Act as free men, and do not use your freedom as a covering for evil, but use it as bondslaves of God.”

Here we have the two conceptions of freedom in a single verse: we are told not to embrace the perverse and arbitrary “freedom” to seek evil, but rather actualize our true freedom by voluntarily binding ourselves to God.

Or look back again at the Romans passage with which this article begins: what kind of “freedom” leads only to death? The modern kind. What kind leads to eternal life? The freedom to love and serve God.

For that is what human beings were created to do. Anytime they forget that or fall short of it, they also fall short of the delight of being what they truly are. In other words, they are just that much less human. And though they are “liberated” in one sense — in that they no longer admit any duty to God — they immediately become victims of a great paradox: that they are not really free at all. The exercise of their “freedom” simply precipitates a downward spiral of selfishness, lovelessness, bitterness, debauchery, shame, isolation, confusion, meaninglessness, and death.

No wonder, then, that so many modern philosophers have proclaimed the state of modern man as one of absurdity.

The irony is that when we give up fleshly freedom and accept the description God has given us of ultimate human nature, the absurdity disappears. We lose the “freedom” to debase and ruin ourselves, but gain the total freedom to flourish in the fulfillment of what God designed us to be. We are free of failure, free of sin, free of emptiness, free of guilt, free of misery — and free to become children of light. We are freed to triumph.

In Short

True freedom is not unrestricted liberty to do simply anything, no matter how silly, contradictory or destructive; it is power to actualize one’s own best nature. God has that freedom absolutely. He never acts in any way contrary to his own moral greatness.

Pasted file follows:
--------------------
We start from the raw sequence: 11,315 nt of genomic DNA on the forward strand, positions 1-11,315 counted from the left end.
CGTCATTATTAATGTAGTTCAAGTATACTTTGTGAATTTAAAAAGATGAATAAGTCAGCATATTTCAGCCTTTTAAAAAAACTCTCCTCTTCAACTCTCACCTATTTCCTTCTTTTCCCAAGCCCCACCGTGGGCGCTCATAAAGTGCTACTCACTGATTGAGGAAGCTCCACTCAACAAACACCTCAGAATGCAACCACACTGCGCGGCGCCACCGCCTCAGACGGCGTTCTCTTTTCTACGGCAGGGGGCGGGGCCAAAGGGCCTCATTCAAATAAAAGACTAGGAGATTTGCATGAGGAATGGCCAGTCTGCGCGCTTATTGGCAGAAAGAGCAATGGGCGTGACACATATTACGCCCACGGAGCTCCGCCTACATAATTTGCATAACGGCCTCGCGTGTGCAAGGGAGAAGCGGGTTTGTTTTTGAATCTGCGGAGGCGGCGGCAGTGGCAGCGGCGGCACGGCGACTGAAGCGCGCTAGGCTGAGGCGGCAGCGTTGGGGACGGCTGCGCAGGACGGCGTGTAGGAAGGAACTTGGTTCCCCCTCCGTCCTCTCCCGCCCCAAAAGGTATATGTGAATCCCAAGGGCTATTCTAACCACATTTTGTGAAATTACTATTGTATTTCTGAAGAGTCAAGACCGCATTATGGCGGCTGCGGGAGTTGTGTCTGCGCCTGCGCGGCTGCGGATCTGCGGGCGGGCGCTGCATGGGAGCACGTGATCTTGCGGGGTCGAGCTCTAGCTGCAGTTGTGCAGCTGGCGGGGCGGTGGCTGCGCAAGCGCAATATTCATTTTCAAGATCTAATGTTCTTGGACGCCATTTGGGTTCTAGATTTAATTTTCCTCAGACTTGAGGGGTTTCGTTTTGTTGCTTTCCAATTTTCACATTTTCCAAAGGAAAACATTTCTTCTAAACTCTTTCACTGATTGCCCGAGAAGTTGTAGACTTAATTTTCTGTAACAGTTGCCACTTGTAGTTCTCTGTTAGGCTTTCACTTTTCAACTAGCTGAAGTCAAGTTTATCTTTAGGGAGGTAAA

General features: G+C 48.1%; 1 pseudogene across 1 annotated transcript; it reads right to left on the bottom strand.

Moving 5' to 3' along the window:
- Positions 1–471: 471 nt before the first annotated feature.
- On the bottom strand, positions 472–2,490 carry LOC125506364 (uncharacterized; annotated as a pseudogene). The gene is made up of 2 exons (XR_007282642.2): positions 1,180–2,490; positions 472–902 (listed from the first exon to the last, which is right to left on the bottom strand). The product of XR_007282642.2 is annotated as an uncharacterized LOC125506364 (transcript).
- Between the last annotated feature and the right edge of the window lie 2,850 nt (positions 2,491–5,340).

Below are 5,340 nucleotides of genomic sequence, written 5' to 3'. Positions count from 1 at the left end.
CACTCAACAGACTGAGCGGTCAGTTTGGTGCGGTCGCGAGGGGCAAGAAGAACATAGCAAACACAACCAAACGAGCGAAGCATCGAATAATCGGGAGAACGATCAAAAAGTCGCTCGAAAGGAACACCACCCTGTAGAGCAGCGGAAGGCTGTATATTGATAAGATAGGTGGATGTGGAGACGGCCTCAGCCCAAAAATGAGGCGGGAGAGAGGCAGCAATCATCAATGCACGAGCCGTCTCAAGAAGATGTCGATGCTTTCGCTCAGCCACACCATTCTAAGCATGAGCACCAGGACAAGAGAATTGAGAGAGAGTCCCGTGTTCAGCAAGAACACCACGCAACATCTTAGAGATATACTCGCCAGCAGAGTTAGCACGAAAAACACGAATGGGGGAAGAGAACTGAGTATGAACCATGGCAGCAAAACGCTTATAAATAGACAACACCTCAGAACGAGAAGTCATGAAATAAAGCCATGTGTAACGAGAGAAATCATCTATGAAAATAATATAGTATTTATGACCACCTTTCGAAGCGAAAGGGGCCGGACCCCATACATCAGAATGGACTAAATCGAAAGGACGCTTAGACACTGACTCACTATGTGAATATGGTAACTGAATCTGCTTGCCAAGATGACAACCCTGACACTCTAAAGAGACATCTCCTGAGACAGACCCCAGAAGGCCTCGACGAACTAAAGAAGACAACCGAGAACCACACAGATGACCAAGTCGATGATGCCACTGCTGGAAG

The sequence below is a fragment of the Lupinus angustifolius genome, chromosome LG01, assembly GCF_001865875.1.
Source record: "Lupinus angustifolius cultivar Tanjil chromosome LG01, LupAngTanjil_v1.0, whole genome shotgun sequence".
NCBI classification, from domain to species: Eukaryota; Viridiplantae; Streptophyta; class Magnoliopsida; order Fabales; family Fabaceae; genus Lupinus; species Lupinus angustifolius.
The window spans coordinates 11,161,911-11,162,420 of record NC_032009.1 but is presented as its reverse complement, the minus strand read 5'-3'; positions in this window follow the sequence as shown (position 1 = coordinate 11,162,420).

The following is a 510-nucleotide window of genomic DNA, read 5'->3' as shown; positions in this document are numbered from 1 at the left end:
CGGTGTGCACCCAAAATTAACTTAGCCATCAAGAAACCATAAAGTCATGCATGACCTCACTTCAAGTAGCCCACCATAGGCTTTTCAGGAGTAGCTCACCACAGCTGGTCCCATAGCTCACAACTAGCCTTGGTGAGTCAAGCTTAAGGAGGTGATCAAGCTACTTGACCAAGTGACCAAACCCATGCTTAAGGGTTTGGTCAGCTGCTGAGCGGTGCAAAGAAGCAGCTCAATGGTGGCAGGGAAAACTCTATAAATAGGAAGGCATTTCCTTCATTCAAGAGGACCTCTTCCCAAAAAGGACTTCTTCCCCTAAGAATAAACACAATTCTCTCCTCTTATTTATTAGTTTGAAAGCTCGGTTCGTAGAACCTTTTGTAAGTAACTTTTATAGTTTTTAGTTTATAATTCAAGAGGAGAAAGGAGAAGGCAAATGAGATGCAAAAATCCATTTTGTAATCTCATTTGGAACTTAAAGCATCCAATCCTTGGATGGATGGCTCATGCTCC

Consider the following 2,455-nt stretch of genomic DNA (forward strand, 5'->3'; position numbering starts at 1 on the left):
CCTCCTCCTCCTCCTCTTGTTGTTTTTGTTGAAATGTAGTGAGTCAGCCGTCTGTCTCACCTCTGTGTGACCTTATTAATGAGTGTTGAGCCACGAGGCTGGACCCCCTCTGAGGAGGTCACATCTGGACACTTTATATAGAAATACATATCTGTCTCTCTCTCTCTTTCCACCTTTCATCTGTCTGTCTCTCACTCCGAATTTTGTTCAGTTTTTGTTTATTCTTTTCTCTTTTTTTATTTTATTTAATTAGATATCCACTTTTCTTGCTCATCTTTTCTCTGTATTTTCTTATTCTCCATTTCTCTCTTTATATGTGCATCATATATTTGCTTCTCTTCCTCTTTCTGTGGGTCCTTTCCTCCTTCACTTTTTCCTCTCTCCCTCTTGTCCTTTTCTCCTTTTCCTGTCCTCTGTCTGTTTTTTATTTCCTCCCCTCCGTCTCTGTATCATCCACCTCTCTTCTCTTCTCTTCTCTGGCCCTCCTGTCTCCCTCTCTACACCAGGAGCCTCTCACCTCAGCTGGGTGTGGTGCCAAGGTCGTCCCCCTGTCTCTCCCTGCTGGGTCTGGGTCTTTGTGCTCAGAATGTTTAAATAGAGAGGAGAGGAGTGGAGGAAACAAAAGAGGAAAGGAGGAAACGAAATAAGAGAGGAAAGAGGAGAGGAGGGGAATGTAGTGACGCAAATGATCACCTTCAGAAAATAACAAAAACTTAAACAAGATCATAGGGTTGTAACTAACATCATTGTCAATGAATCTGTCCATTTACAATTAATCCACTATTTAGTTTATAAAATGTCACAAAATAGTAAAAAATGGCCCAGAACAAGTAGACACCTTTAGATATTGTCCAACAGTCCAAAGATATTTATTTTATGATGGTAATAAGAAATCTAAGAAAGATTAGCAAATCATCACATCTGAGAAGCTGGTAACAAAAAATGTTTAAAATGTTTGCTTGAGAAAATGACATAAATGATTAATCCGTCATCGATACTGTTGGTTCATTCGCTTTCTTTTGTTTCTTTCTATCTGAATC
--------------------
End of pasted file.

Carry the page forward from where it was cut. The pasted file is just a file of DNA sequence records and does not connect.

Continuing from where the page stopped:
True human freedom is a reflection of that. It consists in becoming what God intended us to be and consequently in entering into the range of possibilities he designed us to have.

It never comes from us insisting on having our own way.


  1. Great post, IC, absolutely loved it. Concept was new to me since I had never considered personal freedom from that perspective. Made immediate use of article and sent it to persons who I (as a parent ��) thought could greatly benefit from it.

    In my opinion, the entire planet can benefit from it, which brings out the disconcerting difficulty with any of these helpful topics. They simply do not get enough circulation. I have resigned myself to the fact that it is probably sufficient for God and the individual even if you had the chance to touch only one life with your message or example. Also, circulation is only one factor and predisposition (readiness) of an individual to learn from and accept a good message is the more important one and that is up to the individual and the holy spirit.

    1. Thanks, Qman. Good to hear from you.

      I'm amazed at how commonly people today speak of "freedom" while describing their desire to slide into some state of slavery. They want the "freedom" to destroy themselves -- morally now, and then all their progeny, and then their physical bodies at the end of life. What about the freedom to become what we were designed to be by our loving God?

      What a twisted concept the modern one is.

      How different from the freedom of Christ's marvellous light (1 Pet. 2:9).